Type Erasure in Swift

Get rid of that type information

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Photo by Mark Harpur on Unsplash

Difficulty: Beginner | Easy | Normal | Challenging
This article has been developed using Xcode 11.4.1, and Swift 5.2.2

This article is example laden, and shows how I’ve used Type Erasure in my production Apps. It should help if you wish to know what Type Erasure is and how you might apply it in your Swift code.

Prerequisites:

Terminology:

Type Erasure: Removing type information

When programming in Swift we have a type-safe language, that is Swift is strongly typed.

Now sometimes you might want to use type erasure, that is removing type information to find out why you might want to lose information in this way we have to think about protocol-oriented programming and specific implementations of the same…

Protocol-oriented programming — A real life need for Type Erasure

When we code against an interface (in Swift we code against a protocol) we develop a contract between the client and supplier of a service.

I’ve previously used associated types to create articles on Operation queues where I’ve a protocol with an associated type to make the protocol in some sense generic.

In that instance, my HTTPManager conforms to a HTTPManagerProtocol which can then be represented as a stored property, for example in my UserListRetrievalOperation class:

where, inevitably the class must itself be generic with <T: HTTPManagerProtocol> being added to the class signature. The reason for this is that we need to save an instance of type T, and that means we need to be able to specify what type that property will be. The danger with this approach is that we are looking down the barrel of making everything generic. If you want to take a look at this approach in situ please do take a look at the full article , where generic protocols have been used to allow full testing of the classes that have been used.

Now this approach isn’t a problem per se (it met it’s goals, and delivered a rather spiffing article), but we can do better. You don’t need to guess: A better approach is using Type Erasure.

The approach in the article

This particular article is about Type Erasure, and therefore I’m repurposing my favourite basic network manager to simply make a network request.

A little respect The approach I’d usually take is MVVM-C or similar, perhaps making network requests from the coordinator. However, for this article I’m attempting to make everything as simple as possible — and we will make network requests from right in the UIViewController. The reason for this is that making this a discrete article, away from architecture should make Type Erasure easier to understand without the use of any particular archiecture (for those interested, this is trivial to implement in other architectures).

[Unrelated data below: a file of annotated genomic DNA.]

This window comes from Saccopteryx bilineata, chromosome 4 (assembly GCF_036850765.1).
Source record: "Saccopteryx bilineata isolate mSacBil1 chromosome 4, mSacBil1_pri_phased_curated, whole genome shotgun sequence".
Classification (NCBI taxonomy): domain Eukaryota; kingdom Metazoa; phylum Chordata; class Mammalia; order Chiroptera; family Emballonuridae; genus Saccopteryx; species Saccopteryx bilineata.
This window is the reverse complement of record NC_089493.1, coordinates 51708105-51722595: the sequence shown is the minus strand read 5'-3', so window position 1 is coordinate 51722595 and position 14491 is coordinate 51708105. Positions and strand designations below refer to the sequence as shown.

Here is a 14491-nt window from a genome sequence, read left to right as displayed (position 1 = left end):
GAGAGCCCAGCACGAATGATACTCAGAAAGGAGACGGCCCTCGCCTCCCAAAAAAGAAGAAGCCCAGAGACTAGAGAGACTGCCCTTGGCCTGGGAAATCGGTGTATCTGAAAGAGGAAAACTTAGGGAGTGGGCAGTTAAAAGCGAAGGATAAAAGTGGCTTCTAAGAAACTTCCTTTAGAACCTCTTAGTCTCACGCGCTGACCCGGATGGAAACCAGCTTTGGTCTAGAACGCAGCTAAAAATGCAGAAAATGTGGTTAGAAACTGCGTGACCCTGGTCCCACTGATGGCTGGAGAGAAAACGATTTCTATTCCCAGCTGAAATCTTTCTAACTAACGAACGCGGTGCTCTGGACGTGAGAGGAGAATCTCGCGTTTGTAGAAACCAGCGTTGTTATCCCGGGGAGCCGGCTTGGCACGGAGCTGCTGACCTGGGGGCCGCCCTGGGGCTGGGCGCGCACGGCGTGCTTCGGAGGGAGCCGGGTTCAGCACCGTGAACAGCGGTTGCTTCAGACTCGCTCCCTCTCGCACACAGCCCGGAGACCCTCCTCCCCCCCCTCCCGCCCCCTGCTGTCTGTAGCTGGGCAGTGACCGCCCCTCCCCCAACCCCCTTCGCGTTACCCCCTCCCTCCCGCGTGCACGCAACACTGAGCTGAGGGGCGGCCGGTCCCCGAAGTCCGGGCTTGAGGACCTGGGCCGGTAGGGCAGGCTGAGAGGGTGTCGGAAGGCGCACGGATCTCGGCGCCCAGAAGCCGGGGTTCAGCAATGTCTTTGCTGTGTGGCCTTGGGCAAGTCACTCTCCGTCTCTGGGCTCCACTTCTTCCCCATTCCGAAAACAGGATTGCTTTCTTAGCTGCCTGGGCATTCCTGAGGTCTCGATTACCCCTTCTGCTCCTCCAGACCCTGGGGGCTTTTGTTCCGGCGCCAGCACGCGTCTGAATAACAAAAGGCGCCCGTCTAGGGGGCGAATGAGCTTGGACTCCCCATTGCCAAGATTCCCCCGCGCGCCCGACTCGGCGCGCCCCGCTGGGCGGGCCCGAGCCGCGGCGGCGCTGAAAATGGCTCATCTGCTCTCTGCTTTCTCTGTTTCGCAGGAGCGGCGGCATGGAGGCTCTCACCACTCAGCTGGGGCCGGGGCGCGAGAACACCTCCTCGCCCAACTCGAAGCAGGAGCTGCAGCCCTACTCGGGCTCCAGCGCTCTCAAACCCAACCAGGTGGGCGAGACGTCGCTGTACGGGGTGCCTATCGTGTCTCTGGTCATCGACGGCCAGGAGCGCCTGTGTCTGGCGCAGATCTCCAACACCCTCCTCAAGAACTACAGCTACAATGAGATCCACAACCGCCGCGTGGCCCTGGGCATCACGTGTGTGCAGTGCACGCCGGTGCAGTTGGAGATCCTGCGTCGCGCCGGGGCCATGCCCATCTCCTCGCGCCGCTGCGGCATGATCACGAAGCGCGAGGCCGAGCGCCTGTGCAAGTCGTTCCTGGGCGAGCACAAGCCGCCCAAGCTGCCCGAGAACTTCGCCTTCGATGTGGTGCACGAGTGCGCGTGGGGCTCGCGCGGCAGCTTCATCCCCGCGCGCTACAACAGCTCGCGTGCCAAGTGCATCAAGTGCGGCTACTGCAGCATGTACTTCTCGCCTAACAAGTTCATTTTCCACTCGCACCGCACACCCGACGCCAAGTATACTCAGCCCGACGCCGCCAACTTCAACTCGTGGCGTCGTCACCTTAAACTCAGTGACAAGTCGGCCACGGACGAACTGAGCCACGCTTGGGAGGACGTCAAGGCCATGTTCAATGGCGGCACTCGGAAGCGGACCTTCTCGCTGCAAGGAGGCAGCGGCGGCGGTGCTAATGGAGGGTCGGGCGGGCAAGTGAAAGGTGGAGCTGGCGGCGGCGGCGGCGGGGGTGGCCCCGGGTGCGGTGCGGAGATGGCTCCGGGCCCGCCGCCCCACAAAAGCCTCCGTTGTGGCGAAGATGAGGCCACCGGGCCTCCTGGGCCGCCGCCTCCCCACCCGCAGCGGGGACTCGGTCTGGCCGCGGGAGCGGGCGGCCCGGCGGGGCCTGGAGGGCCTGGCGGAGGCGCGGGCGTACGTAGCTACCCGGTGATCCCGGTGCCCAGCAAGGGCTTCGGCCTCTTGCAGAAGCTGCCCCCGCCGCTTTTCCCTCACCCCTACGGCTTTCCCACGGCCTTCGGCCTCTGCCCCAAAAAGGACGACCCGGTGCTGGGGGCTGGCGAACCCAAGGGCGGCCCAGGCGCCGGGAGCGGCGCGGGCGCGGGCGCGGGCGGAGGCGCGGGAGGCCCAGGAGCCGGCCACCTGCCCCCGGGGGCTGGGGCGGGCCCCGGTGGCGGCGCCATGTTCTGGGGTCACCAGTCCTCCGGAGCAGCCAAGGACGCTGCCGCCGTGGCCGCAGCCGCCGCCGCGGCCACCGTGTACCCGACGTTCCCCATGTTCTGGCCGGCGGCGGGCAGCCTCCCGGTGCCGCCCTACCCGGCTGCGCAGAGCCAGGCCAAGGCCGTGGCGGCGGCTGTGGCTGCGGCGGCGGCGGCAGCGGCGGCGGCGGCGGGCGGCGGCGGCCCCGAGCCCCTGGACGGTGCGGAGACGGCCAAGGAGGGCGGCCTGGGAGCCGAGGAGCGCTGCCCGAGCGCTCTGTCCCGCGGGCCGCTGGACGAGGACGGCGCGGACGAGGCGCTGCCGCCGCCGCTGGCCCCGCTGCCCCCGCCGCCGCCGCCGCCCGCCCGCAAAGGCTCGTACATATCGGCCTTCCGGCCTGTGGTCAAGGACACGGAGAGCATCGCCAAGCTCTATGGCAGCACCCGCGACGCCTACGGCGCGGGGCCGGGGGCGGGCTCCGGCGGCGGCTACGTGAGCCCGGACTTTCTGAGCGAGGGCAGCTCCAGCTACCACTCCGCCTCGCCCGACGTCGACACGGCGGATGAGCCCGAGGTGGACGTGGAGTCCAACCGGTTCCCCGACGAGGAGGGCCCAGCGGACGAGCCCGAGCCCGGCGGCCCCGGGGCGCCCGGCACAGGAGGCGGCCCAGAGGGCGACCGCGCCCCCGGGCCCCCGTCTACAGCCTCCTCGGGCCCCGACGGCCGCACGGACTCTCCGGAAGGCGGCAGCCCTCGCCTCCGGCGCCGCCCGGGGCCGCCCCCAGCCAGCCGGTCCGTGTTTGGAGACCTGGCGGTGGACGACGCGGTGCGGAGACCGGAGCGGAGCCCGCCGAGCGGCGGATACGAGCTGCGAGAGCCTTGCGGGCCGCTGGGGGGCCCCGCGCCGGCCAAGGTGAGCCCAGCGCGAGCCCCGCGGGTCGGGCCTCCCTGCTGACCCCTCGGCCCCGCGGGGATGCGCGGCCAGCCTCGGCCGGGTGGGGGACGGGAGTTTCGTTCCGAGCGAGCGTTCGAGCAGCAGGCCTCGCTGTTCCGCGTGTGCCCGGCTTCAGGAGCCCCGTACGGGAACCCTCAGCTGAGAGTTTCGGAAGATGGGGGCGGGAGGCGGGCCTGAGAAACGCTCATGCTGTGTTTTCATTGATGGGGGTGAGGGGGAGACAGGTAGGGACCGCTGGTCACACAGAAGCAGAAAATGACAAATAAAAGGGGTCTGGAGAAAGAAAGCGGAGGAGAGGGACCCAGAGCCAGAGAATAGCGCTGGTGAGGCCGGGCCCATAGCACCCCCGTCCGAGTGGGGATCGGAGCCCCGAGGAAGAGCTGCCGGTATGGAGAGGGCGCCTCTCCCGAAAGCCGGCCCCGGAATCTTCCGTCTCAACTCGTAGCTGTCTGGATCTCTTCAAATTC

The example

I’ve gone for an approach not using the storyboard so I can inject the network manager using the same mechanism for testing and production code.

So we can pass through this step-by-step (although please do download the code from the repo, that’s what it is there for!) Initialise the VC

You see the problem — that ViewController<HTTPManager<URLSession>>(network: network) makes me feel a little sick.

The view controller can be generic, and store the network manager

but uggh. We have to continue to drag the associated type around with us, and this will continue up until it pollutes the AppDelegate and/or scene delegate.

AnyHTTPManager

We are going to use a type erasure technique commonly used in the Swift standard libarary — SwiftUI in particular has the AnyPublisher type that most who have touched SwiftUI have become familiar with.

We say that we wrap a protocol (which has an associated value) into a generic type, which can then be used without making each hosting object generic.

The key:

This is now our main class for the HTTPManager

In the SceneDelegate in the example I've instantiated the HTTPManager and then injected this into the view controller (I'd usually put this into the ViewModel, but this example is meant to be easy and it is certainly not production-ready).

I’ve then created an Initializer in the View Controller that lets us store the HTTPManager - as an AnyHTTPManager with associated type

which means that then we can make network calls from within any particular function in (this case) the view controller

Look — there’s a nice repo that enables you to see all of the code that is avaliable.

In any case, Type Erasure is Cool!

Conclusion

It seems surprising that losing information is actually useful — but that is exactly what the type erasure is.

That is, it erases the type.

Does that make it easier to understand what AnyPublisher is in Swift? Tell me.

In any case, have a nice day.

If you’ve any questions, comments or suggestions please hit me up on Twitter

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